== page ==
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Posts Tagged ‘Antebellum Architecture’

Orange Hall – A Beautiful Antebellum Home

July 29th, 2014 by Seth

 orange hall

As you drive into St. Marys you will pass a beautiful white house with big Greek columns and a wide staircase leading up to the porch. This home, Orange Hall, is a favorite among both locals and visitors alike. Prized in the antebellum era, Orange Hall’s size and Greek architecture was unprecedented here in Historic St Marys. Architecture aside, the most dominate feature was the number of large sour orange trees which encircled the property during the early years of its life – providing the name Orange Hall.

Reverend Horace Southworth Pratt, a Presbyterian minister, and his father-in-law, John Wood, purchased the property in 1826. Pratt arrived in St. Marys around 1820 to help start a church. Before construction of the home began, Pratt’s wife died.  Pratt remained in St. Marys and remarried a few years later. In 1839, Pratt, a Yale and Princeton graduate, took a position as a professor at the University of Alabama and left Orange Hall behind. General Duncan Lamont Clinch is thought to have been lived there when Pratt left for Alabama. Pratt may have had intentions of returning to Orange Hall, but he would not have the opportunity because he passed away in 1940.

This would lead to the first change in ownership, and more would follow over the years. The property was then sold in public auction in 1846 to James Monigin Smith. Here is the list of known owners over the years:

1846 – James Mongin Smith

1862 – Francis Adams

1869 – Silas Fordham

1911 – Joel Lee Sweat

1919 – James Howard Becker

1933 – S.C. Townsend – converted upper floors to apartments

1951 – St Marys Kraft Corporation – bought to house paper mill employees for 10 years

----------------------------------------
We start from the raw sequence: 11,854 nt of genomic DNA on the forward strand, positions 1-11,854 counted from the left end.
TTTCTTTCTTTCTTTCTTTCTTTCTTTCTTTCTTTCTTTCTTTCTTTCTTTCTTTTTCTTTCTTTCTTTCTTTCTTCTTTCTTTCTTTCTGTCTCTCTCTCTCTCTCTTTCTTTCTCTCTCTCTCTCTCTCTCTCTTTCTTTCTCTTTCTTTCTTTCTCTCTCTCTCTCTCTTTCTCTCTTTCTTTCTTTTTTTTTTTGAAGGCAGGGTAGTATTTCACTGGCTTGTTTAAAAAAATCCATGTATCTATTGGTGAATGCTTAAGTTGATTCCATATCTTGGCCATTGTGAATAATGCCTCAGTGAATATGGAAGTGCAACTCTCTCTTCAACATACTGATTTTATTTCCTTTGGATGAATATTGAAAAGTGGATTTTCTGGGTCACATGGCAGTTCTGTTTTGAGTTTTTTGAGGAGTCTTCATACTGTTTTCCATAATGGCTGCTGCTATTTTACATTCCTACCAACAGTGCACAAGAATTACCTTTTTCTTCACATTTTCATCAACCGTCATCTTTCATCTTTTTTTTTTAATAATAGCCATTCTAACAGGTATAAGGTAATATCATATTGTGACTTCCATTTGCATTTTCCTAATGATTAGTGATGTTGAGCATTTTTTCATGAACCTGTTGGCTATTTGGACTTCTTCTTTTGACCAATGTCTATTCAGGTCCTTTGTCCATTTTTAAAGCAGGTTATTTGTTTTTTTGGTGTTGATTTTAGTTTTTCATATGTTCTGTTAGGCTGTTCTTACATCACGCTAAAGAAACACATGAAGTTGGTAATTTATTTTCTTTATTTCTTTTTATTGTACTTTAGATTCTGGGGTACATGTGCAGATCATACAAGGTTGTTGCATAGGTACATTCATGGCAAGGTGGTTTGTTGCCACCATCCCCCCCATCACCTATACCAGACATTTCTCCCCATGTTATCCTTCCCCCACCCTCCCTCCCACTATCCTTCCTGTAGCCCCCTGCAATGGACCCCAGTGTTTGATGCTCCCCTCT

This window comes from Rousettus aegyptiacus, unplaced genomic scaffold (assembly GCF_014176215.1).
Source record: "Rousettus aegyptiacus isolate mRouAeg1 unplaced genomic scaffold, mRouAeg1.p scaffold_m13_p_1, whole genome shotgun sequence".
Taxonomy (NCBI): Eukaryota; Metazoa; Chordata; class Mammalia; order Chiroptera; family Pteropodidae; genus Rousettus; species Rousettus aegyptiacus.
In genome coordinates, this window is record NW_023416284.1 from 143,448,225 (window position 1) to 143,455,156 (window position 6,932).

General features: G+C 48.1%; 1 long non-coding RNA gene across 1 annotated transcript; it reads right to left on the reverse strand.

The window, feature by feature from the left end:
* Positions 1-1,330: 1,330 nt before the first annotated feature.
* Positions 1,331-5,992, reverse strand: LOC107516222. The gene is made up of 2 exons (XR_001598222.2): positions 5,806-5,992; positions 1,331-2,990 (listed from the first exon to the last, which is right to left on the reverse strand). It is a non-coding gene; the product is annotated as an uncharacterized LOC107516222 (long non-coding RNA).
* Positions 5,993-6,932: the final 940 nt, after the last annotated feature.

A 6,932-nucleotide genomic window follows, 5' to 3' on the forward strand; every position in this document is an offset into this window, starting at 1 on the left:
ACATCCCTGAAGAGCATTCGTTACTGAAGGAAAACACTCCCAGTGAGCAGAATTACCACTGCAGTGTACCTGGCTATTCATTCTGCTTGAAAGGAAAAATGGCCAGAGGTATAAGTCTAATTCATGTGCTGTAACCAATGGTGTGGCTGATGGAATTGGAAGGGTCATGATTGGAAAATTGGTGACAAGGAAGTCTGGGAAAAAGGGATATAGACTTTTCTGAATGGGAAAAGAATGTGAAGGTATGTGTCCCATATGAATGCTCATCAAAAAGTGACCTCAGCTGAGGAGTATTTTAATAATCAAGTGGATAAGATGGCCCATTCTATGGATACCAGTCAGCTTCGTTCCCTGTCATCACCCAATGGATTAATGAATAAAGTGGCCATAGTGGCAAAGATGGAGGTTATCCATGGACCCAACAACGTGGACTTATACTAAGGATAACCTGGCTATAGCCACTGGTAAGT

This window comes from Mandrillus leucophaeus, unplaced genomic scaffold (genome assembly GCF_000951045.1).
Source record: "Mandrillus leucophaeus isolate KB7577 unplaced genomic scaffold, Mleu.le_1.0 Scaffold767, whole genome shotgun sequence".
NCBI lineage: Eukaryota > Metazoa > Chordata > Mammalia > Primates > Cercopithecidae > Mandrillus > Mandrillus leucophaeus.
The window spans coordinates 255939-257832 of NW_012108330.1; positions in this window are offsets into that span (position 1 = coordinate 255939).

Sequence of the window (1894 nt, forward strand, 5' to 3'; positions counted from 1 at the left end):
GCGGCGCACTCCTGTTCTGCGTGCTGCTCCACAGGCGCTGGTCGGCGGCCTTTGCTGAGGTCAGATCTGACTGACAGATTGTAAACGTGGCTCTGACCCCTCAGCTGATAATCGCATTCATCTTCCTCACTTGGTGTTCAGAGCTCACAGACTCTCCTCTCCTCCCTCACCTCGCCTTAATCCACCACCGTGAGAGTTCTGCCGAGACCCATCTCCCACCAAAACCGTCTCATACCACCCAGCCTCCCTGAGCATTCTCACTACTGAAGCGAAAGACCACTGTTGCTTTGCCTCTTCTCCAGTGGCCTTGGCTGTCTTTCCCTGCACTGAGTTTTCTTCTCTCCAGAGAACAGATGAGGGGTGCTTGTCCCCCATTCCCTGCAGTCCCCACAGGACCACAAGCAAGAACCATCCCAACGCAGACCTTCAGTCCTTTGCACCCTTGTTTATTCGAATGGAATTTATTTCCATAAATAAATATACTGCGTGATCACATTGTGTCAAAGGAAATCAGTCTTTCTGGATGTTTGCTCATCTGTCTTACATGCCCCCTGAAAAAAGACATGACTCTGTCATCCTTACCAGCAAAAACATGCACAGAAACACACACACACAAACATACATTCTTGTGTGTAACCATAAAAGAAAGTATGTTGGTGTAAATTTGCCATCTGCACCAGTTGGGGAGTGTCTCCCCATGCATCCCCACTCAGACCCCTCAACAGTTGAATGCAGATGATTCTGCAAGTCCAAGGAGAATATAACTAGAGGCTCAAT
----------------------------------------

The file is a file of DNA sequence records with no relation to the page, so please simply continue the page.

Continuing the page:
1965 – City of St. Marys

Rising two stories above ground, Orange Hall sits atop a lower level basement – housing an old dining hall, servants’ quarters, wine cellar, and kitchen. The main floor boasts a music room parlor, study, tiffany dining room, and front parlor, as well as two original chandeliers from the Becker family, residents in the 1920’s. These chandeliers are the only items that have been left behind by owners of the home over the years. However, the chandeliers are not the only pieces of Orange Hall’s history to see here on this floor.

The original Italian marble fireplaces adorn the parlors. These fireplaces are just 2 of 12 located in the house. The second floor is made up of four bedrooms – the Horsehair room, the Children’s room, the Jacquard/Duvall Room, and the Peg-bed room.

Orange Hall was recorded in the National Register of Historic Places in 1975. To preserve the historical significance of the property, the exterior was recently renovated. The house has been restored to look just the way that it did when it was built. As you walk up the front steps on to the expansive porch, you can look to your right and see the First Presbyterian Church. This is the same view that Pratt saw as he climbed those steps back in the 1830’s.

Orange Hall Fireplace and Room

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